Friday, May 27, 2011


There are many ways to understand or decipher Arab Spring; historically, politically, and morally.

One way to understanding Arab Spring is to ask why the West are so eager to get involved. The narrative here is: What is good for the West is good for the Arab world, i.e., paternalism at work.


“Paternalism is the interference of a state or an individual with another person, against their will, and defended or motivated by a claim that the person interfered with will be better off or protected from harm. The issue of paternalism arises with respect to restrictions by the law such as anti-drug legislation, the compulsory wearing of seatbelts, and in medical contexts by the withholding of relevant information concerning a patient's condition by physicians. At the theoretical level it raises questions of how persons should be treated when they are less than fully rational. ( - Int)

Paternalism makes three claims

(1) You do not know what you are doing, in governance or self-determination.
(2) I know what is good for you.
(3) Let me help you to make things right, if need be by force.


There are a number of objections to paternalistic offer of help.

First, paternalism is a noble and chivalry enterprise. However, such a noble instinct is not without its corrupting tendencies and destructive impact. The impetus to help, arising as it must, from a sense of superiority and well being, will easily lead to an arrogance of power (intellectual, spiritual, physical, emotional or economical) in the helper. Dependency creates subordination in the helped and in time breed contempt in the helper. This is manifested in a relationship denominated not so much by the actual needs of the one that wants help but by the one who venture the help. Such tendency seems to grow directly, in proportion with the intensity of the willingness to help and conversely correlated with the helplessness exhibited by the deprived. In the end, the one being helped may be no better off, e.g. he may not get what he wants (only what others think he wants). He may even ends up worse off than before, e.g. he may get more than what he bargained for - a lost of self-respect for his own autonomy, and freedom. Such has always been the pitfall of paternalistic relationship!

Secondly, paternalistic motivation to help is never selfless. There is a certain kind of hypocrisy in all chivalry gestures. No one is totally, selfless, by venturing out to help others we are motivated by a need to gratify ourselves, i.e. an instinct to do good by our standard, not that of the person needing help. We should not for a moment think that the interest of the helper and the helped are one and the same. No assumption can be more wrong and more dangerous. A servant cannot be trusted to serve two masters. This is not an indictment against the integrity of the servant as much as it is a realistic assessment of such relationships. The annals of trust law are repelled with cautions against such divided allegiance. Our experience with others point unmistakably to that conclusion.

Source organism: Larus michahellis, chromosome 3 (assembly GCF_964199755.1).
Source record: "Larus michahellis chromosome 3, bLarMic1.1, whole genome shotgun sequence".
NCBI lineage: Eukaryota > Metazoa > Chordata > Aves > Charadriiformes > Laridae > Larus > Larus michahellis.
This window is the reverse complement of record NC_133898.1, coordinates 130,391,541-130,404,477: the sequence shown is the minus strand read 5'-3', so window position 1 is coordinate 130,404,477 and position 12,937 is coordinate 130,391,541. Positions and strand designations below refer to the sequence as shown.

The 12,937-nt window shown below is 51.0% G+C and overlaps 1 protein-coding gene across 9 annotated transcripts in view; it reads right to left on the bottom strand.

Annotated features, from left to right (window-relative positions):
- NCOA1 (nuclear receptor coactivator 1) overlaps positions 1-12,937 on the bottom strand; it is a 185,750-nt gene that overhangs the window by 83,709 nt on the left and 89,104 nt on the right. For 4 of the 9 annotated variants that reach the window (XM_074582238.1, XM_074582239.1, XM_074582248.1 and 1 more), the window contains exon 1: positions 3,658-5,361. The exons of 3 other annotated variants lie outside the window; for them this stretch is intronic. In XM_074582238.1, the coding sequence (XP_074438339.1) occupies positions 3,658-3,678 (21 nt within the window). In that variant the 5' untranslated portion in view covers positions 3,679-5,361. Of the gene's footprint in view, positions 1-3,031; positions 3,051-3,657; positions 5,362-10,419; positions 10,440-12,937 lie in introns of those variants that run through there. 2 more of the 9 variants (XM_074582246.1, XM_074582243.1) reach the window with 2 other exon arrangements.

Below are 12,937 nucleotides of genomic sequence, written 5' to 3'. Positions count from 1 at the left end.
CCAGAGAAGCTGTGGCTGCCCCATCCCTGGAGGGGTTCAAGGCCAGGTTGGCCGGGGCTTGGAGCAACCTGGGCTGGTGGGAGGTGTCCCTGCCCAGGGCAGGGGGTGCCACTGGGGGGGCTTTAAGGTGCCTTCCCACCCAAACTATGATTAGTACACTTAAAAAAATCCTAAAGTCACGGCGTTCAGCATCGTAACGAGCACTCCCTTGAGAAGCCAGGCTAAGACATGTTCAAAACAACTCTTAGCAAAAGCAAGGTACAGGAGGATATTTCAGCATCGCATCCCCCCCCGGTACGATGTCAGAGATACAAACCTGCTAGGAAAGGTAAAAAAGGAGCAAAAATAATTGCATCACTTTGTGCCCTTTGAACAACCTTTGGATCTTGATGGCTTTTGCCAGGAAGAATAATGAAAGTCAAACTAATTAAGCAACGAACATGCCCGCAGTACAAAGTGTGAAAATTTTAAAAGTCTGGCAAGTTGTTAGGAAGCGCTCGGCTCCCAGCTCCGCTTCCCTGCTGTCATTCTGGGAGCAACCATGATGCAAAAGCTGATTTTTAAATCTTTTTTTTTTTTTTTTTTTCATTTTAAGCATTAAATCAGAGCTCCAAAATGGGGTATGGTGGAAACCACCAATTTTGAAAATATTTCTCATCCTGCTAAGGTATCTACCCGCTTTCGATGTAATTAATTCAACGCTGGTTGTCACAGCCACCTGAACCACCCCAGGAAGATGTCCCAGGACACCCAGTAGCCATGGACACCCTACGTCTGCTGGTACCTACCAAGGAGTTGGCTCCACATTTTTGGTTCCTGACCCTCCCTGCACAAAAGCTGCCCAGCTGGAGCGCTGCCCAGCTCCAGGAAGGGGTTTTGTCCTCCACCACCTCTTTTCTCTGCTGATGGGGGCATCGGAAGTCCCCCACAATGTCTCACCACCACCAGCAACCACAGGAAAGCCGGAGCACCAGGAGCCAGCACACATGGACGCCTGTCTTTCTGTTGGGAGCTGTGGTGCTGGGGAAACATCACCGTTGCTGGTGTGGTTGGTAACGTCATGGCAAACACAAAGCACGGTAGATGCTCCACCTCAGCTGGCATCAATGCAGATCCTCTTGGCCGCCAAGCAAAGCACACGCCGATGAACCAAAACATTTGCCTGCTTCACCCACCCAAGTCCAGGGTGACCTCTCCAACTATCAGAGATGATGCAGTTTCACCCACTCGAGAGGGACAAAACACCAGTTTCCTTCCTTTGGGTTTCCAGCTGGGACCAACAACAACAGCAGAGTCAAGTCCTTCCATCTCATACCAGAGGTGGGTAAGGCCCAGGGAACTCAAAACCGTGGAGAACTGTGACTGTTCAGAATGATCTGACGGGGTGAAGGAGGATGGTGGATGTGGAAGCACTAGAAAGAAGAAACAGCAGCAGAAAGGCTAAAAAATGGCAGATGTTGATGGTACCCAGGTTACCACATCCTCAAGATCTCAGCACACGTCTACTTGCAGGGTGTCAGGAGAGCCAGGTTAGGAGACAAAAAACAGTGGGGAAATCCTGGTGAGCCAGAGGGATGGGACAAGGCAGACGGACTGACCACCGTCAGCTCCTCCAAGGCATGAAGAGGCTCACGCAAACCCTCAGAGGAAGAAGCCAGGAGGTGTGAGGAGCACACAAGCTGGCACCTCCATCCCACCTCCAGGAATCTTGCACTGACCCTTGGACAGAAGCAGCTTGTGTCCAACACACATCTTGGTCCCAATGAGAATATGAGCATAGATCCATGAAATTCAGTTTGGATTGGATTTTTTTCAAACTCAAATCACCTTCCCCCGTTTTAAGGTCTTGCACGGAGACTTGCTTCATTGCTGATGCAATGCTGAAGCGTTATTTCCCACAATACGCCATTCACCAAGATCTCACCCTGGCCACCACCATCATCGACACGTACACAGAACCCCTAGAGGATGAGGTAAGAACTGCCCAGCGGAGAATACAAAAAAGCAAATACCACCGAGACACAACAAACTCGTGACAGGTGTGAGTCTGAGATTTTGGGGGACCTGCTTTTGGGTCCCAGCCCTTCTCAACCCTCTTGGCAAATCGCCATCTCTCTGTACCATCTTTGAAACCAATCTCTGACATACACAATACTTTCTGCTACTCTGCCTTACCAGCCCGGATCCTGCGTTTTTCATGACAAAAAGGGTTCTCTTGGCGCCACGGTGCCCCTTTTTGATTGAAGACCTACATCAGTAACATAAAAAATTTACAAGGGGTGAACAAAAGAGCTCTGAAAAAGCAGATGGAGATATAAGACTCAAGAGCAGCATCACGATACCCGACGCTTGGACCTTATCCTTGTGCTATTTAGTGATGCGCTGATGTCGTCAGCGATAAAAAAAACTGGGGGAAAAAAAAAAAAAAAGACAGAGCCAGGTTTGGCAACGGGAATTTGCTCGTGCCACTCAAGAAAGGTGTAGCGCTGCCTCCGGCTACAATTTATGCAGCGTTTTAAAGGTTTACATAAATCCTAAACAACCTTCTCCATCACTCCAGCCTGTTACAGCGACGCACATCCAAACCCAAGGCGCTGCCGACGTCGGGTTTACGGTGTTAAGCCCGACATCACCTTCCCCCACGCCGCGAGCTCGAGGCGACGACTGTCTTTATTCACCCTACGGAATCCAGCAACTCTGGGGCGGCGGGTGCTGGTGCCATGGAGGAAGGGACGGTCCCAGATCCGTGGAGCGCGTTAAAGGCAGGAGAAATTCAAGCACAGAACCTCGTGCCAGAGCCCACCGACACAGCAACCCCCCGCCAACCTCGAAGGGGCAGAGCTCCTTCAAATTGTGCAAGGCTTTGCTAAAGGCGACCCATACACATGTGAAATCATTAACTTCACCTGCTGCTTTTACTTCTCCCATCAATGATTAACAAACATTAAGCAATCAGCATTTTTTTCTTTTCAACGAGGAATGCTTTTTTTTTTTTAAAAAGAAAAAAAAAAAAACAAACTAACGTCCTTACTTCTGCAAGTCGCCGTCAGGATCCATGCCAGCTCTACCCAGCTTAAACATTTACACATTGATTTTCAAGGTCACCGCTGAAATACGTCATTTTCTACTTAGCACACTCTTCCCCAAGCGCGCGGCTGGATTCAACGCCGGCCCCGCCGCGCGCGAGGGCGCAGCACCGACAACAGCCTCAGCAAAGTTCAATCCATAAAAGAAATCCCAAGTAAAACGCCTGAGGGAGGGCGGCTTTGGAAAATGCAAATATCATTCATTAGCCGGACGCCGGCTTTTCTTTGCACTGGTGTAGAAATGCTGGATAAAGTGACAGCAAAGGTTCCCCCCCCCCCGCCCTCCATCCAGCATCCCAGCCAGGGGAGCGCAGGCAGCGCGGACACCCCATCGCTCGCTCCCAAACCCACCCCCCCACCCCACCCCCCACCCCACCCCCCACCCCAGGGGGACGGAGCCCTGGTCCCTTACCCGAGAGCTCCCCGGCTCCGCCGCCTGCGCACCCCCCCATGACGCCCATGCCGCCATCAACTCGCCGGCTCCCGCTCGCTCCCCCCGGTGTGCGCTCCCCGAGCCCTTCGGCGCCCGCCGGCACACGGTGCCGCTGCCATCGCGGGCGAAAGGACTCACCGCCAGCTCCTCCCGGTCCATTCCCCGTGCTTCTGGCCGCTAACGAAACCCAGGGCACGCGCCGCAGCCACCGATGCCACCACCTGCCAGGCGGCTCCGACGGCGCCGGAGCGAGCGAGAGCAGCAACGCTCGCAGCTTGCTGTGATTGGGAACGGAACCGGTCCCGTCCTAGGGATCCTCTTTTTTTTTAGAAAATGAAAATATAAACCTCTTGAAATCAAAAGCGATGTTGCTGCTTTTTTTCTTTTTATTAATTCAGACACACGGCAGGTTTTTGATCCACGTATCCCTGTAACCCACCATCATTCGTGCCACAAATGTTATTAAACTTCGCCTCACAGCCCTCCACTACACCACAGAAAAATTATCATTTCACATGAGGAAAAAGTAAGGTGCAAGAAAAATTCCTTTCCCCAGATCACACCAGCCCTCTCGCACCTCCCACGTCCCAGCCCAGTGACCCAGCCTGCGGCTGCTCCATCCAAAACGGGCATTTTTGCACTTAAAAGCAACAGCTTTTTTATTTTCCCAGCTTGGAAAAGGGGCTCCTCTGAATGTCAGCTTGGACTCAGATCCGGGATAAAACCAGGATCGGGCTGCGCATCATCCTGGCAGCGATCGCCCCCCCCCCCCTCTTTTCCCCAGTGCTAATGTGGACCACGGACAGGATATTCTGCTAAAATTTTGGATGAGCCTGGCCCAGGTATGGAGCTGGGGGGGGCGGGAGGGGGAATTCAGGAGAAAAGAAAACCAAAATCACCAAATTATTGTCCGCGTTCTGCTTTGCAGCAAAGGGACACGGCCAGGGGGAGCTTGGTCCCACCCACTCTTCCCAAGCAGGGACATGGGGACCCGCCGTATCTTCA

If paternalism works in making the world a better place to live, work and play as claimed, with the strong helping the weak, more developed nation coaching the less developed nation, I wonder what other CULTURALLY more advanced nations can help to improve the culturally less attuned - achieved nations, from managing deficits to reducing violence to decreasing drugs to building family to providing for seniors to protecting the young to improving morality….

The ultimate question to ask is why paternalism is only working in a one way manner, from the economically - military strong to the economically - militarily weak?

What is the relationship, if any, between economic and military proneness and cultural and moral goods?

Are rich people/country necessarily more cultured?

Are the militarily strong necessarily more moral?

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